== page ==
My oldest daughter is 15 and subjected to intense influences and pressure to conform right now. (Disclaimer: I AM NOT CALLING YOU A BAD PARENT!) I would be hard pressed to look at anyone as a good parent who didn’t want Alicia Keys’ performance to be the standard by which we tell our daughters to empower themselves while at the same time looking upon the performance of Beyonce as a poor example.

          • Jeneral Thoughts says:

            You may not be calling me a bad parent, but you are thinking it!!! No offense taken, seriously. I don’t agree with you that Beyonce’s show wasn’t female empowerment, so we will agree to disagree. But, I guess it depends on how you measure empowerment. For example, her refusal to bend to culture’s stereotype body of a beautiful woman (she’s got way more curves than your average “model”) was empowering to me. She strutted across that stage in defiance of that stereotype. I could probably rattle off a few more examples of how I found her performance empowering. On the other hand, if you looking at it in terms of how to behave in everyday life with me, then no. Not empowering, but then I wasn’t expecting that of her.

            But I will agree that Alicia Key’s performance was as well.

          • But why does female empowerment just have to be a talented singer sitting at a piano? Beyonce is doing the dance moves that are popular today. Other dances in ballroom or other styles can be deemed sexual. Beyonce does the dances in the currently popular style in a skillful athletic way to music that is popular to many. I was super happy to see her perform because I like some of her songs and can relate to her more than the Super Bowl performers the past few years. I think it is empowering for women to have a choice, to be able to choose between pianist, scientist,president, or dancer. My sister has done dance shows for her school where she and other women danced to Beyonce’s song Single Ladies. My sister wanted to do the dance and enjoyed the dance because she loves to dance. She may have felt sexy doing it, but she wasn’t doing it to *be* sexy. How you say you were in awe when a performer lets it all go, I think that’s what many saw when Beyonce performed with all of her athleticism and vocals, and why we say she is positively powerful.

  5. I thought the discussion last night about this that some of us had on twitter was helpful. I think comments that say ‘of course it wasn’t sexualized’ aren’t helpful. As well as the comments about ‘this is so horrible, how can anyone watch this.’ Now that I’ve thought about this for a little bit, it just brings up questions for me.

    What does healthy female empowerment look like?

    Does context matter in this? My reaction still tends to be that this is probably inappropriate for teen boys to see, unless they have had a healthy view of sexuality and women modeled to them, which I think is rare.

    Was this performance wise? Say this was Beyonce owning who she was, and not selling out to anyone. Is this a wise way of portraying herself? Can a strong woman own a stage without taking off most of her clothes?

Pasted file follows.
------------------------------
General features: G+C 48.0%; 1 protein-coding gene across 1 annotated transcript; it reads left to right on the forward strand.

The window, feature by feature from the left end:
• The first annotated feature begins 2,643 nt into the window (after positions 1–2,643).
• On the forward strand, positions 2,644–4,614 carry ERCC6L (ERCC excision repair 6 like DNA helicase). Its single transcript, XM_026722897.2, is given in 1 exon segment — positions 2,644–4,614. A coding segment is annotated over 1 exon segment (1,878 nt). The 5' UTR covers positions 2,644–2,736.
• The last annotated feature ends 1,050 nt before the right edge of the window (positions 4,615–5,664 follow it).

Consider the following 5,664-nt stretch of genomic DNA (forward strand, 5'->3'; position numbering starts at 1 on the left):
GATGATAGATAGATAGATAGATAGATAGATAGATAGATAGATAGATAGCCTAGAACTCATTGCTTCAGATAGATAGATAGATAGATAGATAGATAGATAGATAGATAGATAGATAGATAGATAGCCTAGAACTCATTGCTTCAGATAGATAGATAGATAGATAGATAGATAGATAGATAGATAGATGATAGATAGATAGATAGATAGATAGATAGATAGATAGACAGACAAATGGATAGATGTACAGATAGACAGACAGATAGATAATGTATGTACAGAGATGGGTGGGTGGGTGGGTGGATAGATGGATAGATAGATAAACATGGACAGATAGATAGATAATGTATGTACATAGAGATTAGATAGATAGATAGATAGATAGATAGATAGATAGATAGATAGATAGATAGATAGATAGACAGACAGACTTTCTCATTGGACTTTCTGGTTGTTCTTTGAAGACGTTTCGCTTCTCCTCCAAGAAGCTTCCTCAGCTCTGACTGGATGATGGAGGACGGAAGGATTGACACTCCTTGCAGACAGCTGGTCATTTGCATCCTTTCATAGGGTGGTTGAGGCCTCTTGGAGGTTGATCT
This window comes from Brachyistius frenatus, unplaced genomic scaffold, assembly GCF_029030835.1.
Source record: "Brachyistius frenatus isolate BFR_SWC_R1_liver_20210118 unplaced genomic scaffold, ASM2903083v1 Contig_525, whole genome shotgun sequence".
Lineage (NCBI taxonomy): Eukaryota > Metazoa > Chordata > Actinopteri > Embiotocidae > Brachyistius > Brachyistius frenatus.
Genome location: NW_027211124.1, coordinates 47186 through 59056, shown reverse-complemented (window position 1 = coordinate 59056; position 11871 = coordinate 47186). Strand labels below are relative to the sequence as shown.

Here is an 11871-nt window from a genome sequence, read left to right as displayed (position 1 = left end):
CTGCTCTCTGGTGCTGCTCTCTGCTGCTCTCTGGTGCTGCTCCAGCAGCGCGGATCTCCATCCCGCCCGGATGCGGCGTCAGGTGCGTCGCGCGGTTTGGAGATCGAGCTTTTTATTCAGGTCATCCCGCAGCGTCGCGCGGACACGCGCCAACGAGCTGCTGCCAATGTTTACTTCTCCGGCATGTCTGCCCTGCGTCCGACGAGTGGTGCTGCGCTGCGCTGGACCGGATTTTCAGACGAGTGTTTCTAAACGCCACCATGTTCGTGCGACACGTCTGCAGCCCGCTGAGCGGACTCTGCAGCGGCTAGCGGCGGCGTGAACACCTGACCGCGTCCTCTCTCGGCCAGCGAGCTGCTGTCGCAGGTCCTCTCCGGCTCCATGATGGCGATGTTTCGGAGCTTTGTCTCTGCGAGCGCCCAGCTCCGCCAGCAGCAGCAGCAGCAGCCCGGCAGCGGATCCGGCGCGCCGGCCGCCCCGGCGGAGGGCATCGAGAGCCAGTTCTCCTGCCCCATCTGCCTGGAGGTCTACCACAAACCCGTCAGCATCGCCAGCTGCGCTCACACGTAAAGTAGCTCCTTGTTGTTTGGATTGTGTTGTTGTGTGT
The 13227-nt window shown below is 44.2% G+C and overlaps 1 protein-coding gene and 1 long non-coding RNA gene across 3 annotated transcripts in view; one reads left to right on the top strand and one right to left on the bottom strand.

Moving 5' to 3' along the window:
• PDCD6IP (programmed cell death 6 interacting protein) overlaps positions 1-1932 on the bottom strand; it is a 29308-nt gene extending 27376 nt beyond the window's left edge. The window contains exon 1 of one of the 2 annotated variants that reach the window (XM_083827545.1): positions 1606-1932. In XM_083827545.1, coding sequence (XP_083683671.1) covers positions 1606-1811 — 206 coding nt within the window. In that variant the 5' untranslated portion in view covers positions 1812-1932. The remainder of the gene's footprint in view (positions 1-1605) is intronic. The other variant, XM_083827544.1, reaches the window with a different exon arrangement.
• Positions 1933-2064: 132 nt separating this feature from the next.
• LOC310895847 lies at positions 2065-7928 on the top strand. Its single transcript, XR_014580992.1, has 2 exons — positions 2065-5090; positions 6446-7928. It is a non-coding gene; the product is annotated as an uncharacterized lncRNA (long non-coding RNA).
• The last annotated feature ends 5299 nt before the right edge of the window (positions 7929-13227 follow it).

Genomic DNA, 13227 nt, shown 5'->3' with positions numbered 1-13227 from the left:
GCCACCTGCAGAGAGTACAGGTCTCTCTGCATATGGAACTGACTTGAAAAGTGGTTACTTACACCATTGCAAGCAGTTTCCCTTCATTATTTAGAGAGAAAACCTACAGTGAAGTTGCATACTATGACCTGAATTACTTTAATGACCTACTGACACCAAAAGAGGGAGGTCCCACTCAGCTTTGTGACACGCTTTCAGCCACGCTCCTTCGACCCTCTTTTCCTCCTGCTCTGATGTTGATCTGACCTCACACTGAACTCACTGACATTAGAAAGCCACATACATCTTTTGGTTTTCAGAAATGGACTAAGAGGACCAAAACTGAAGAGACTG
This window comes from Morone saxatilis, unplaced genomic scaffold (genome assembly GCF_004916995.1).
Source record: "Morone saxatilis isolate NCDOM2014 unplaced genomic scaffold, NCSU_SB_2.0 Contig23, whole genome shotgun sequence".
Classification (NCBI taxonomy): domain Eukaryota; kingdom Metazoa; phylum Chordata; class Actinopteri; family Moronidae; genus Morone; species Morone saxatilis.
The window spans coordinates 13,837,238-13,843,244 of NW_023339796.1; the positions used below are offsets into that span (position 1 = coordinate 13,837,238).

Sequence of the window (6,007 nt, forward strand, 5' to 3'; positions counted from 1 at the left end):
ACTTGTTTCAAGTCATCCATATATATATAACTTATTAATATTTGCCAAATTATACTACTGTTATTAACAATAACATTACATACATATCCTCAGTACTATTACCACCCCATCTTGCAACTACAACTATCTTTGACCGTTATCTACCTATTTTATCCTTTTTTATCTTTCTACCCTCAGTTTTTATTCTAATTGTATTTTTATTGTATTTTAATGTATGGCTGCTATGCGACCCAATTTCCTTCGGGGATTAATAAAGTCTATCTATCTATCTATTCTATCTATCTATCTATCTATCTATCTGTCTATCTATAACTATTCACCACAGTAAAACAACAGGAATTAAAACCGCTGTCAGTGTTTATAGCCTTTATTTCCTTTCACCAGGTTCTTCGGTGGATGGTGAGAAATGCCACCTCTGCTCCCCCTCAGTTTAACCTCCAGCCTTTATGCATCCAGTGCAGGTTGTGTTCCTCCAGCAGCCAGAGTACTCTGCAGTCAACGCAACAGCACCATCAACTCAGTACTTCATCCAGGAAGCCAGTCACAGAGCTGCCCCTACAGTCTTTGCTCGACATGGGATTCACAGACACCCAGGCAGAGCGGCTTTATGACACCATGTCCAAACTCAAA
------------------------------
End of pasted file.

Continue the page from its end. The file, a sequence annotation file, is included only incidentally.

People mentioned that she is an adult and in charge of herself. How is what she did, different than what Danica does in GoDaddy? That is another woman who has established herself in a male dominated field, who has the money and authority to not shill a website. If she is autonomously making that decision to sex it up for a company, is that the same thing?

    The points that various people brought up last night really made me stop and think, because my initial reaction was that this was just another sexualized show. And I can see how that was only one side of the story. But to really flesh this out, it only seems fair for the other side to acknowledge that yes, she is being overtly sexual. We can talk about if that is good, healthy, or wise,and talk about the various ways that healthy female power can look like.

    I’m glad that people are going to be talking and writing about this, because it’s a really important topic. My husband and I talked about it for a long time last night. How do we want our daughters to grow up thinking about their own bodies, their sexuality, their humanity. How do we teach our boys to honor and value women for their humanity.

    And it’s a nuanced discussion, that probably won’t look the same for everyone, or look the same in every context. And reducing examples like this to ‘this is excellent’ or ‘this is horrible’ isn’t helpful to anyone. I think the answer to this specific incident probably lies somewhere in the middle.

    • also, going along with this – “Why are we more comfortable with displays of masculinity and sexuality than we are with displays of femininity and sexuality? Why do we not have a problem watching football with our kids, but we attack and belittle the halftime show. Why is female sexuality so offensive? Why is male sexuality NOT offensive?”

      I don’t personally see football as masculine sexuality. But also, is there a way for a person to live as self-empowered without reducing it just to sexuality? Obviously sexuality is a bigger target than it needs to be and is focused on too much – but when things like this crop up, the means that people choose to say ‘this is who I am through’ tend to be sexual means. Why is that, is that good and healthy, and is there a way to be an empowered singer by being more than sexual?

  6. While I dislike American football as a sport and its hero-worshipping culture, there’s a lot more to it than just “running around, dancing, tackling, chest bumping”.

  7. I’m still thinking about these issues…and I imagine that any comment or blog post of length would be more reactionary than thoughtful…